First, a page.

Month: June 1998

Gasping For Profits

Microsoft’s lawsuit dominates the headlines here, but elsewhere in the U.S., other companies are duking it out with the Department of Justice. Last week, the DOJ slapped Honda Motor Co. with a $17.1 million fine for violating the Clean Air Act.

No, it’s not just because Honda is an automobile manufacturer (although that should be reason enough). The California Air Resources Board and the Environmental Protection Agency (EPA) caught Honda disabling the pollution monitoring equipment on its cars and vans. So much for limiting green house gases.

But wait, Honda is not the only culprit! Last week, in a separate action, the DOJ also slapped a $7.8 million fine on Ford Motor Co. for tampering with the emission controls on 60,000 Econoline vans so they’d register better gas mileage. It seems many drivers really do care how much gas they pour into their automobiles, in spite of what car manufacturers say to environmentalists. Unfortunately, the DOJ’s tiny fines (which amount to only a fraction of each company’s profits for a year) are just a slap on the wrist for this deceitful, disgusting, and illegal behavior.

It’s estimated that thousands of tons of additional pollution are produced by automobiles with disabled emissions control devices. But of course, Honda and Ford are concerned more for the tons of profits they make every year from high sales volume, so they tinker with their cars to make them more appealing and less safe. For example, Honda reset the computerized emission control monitor on its cars so that it failed to trigger a dashboard light when emission levels got too high. In short, the bottom line rules; forget about the quality of the air we breathe.

The extent of the tampering is astounding. The Honda models involved in the suit include: 1995 Accord, Acura NSX and Acura 2.5 TL models, and 1996 and 1997 Accord, Civic, Prelude, Odyssey, and Acura models. This was no manufacturing error; it was company policy. If you own or know someone who owns one of those cars, send it back to the dealer and demand that it be fixed for free. Better yet, demand a new car. That ought to get someone’s attention.

And just in case you’re thinking that other car manufacturers aren’t as bad: in 1995, General Motors lost its own case involving emissions tampering on 570,000 Cadillacs. Many other types of cars, especially older models, spew greenhouse gases at alarming rates. Legal limits have been set for newer models, but they’re arbitrarily high in Washington State, while older model cars are not required to pass emissions tests at all. It took a diligent investigator at the EPA several years to nail Honda, after their cars routinely failed emissions tests in California, where standards are much stricter than they are here.

Park your car and take the bus, ride a bike, or walk. You’ll breathe a little easier.


I Want My Half

The City Council voted last week to put Key Tower on the block, because the city needs the money. Big surprise. Who could have foreseen it? Especially after the city gave away $73 million for a parking garage for Nordstroms, including a $23 million “incentive” over and above the cost to build the damn thing.

Last Thursday, Washington State Auditor Brian Sonntag gave his approval to the Nordy garage deal. Yet he also criticized the city council for the lack of public debate and disclosure while they worked out the details of the scam with developers. The council held only one poorly publicized public hearing after the deal was already completed. Sonntag says that’s not illegal … just not very smart. As if we needed his opinion…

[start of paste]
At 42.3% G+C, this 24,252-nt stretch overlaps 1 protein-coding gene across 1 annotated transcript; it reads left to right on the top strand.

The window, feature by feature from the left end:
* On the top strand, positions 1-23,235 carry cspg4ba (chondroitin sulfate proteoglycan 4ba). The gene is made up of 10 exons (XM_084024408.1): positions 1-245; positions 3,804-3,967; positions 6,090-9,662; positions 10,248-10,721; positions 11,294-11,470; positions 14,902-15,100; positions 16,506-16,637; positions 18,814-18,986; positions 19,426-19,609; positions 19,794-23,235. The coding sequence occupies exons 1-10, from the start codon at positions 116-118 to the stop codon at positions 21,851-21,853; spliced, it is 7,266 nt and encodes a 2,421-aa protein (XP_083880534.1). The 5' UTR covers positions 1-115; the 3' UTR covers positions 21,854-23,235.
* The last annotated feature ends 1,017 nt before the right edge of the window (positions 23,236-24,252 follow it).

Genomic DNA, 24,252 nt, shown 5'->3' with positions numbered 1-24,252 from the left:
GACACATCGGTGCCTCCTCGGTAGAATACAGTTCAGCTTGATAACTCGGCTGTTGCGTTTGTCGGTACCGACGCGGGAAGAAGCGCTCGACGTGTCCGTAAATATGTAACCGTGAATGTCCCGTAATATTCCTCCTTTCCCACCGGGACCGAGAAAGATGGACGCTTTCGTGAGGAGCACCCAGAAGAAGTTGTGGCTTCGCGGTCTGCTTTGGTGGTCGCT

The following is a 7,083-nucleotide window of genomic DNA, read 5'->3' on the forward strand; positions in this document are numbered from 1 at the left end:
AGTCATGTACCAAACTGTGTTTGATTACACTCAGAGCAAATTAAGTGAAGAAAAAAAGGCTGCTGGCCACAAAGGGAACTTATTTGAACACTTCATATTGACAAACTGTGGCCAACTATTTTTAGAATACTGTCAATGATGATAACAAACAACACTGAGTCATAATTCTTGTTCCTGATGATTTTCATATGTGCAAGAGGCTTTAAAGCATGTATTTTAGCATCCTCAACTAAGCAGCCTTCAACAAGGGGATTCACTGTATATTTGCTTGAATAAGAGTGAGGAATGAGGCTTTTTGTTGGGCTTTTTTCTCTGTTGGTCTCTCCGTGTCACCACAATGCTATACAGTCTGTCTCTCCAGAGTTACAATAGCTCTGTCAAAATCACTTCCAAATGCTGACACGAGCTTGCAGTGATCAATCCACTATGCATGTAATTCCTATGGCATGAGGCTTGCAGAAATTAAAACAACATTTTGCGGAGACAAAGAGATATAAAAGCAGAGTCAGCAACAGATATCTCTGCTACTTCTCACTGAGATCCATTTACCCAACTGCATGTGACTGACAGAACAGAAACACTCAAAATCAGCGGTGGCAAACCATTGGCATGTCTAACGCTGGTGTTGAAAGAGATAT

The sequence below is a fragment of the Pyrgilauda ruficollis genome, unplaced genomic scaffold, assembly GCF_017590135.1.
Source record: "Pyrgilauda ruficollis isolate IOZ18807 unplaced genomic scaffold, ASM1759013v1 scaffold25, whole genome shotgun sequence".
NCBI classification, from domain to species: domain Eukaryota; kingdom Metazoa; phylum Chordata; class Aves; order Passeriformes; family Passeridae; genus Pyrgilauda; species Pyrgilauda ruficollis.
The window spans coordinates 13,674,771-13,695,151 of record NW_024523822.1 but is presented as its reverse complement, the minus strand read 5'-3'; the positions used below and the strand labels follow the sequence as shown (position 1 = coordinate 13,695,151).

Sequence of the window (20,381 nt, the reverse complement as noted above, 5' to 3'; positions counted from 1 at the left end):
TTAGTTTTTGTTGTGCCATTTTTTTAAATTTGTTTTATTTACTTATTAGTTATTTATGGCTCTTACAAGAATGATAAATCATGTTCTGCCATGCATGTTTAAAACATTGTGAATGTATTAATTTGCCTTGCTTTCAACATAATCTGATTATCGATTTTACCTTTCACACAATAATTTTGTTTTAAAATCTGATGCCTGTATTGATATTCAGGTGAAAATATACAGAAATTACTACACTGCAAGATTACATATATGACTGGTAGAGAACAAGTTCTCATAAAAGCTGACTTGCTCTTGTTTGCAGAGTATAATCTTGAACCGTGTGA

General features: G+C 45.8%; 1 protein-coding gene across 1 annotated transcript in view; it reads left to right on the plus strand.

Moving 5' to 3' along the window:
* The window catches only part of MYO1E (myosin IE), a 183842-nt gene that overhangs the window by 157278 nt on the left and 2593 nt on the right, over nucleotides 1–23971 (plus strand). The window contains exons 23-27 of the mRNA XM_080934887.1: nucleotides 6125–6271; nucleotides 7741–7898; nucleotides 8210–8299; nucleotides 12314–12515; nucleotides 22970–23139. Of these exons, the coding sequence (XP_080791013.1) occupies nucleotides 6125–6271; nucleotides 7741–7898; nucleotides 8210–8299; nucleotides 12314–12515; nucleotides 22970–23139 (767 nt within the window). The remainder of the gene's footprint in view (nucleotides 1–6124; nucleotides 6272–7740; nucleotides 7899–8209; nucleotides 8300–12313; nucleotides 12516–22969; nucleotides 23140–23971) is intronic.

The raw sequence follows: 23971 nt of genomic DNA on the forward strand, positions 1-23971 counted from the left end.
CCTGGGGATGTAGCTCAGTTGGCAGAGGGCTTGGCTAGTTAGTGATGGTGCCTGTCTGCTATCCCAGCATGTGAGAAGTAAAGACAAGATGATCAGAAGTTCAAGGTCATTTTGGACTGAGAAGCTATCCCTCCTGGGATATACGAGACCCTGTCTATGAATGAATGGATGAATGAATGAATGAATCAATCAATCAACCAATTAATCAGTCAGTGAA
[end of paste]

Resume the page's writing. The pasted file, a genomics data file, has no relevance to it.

Yet one more disgusting detail has surfaced over the management of this money pit. If the city buys the garage (which they surely will–why else sell Key Tower to free up extra cash?), the city will be required to subsidize 50% of all parking validation coupons issued by Nordstroms and other retailers in the Pacific Place Mall. In effect, the city will be giving Nordstroms and other retailers half-price parking in the new luxury garage. Already, critics claim the garage won’t pay for itself. With this subsidy figured in, the operating loss to the city could be staggering.

On the other hand, folks could consider the new parking garage a public facility, and demand free access to it. Let’s see, the garage holds 1200 vehicles, and at least 600 of those spaces will be subsidized by the city (rented for us). A few of us could pitch tents in our favorite parking spaces. Why not? I want my share.


Things That Go Boom

There are 6,000 homeless people searching for a place to sleep tonight in King County, and housing prices are going up by the week. Meanwhile, over on the other side of the Cascades, there’s 177 underground tanks full of radioactive fluid on the Hanford Nuclear Reservation–and one-third of those tanks are leaking. How do these two issues connect? And who’s making the connections?

Last week, at a forum sponsored by the Seattle Independent Media Coalition (SIMC) and the American Friends Service Committee (AFSC), activists and independent media folks got together to discuss these two seemingly unrelated issues. Undeterred by the small turnout (around 50 people) on a sunny, Sunday afternoon, the presenters managed to get a lively discussion going about low-income housing, Hanford, screwed up budgetary priorities, and how to get these issues in front of mainstream folks.

This kind of work needs to be done, and it’s long overdue. Too many activist groups work on narrowly-focused issues and spend years banging on the same politicians’ door, without looking outward and attempting to make their issue relevant and visible to everyone. The best place to begin is by getting the word out to alternative media sources.

Seattle has a remarkably wide range of independent media projects underway, including: public access cable TV shows (Northwest Week, Earth on the Air, Network X, Deface the Nation, Citizen Vagrom, Crack the CIA and many others), on radio (Mind Over Matters on KCMU on weekend mornings), and print (ETS!, the Seattle Press, Washington Free Press, Black Autonomy, On Indian Land, and a number of independently published zines and newspapers). Often, activists gear their press releases to mainstream media outlets and bypass by the alternative media. But mainstream media is narcissistic. Journalists read other newspapers, even small ones, for leads and different perspectives on a topic. TV journalists watch each other’s shows to make sure they’re not being scooped by another station or some “little guy.”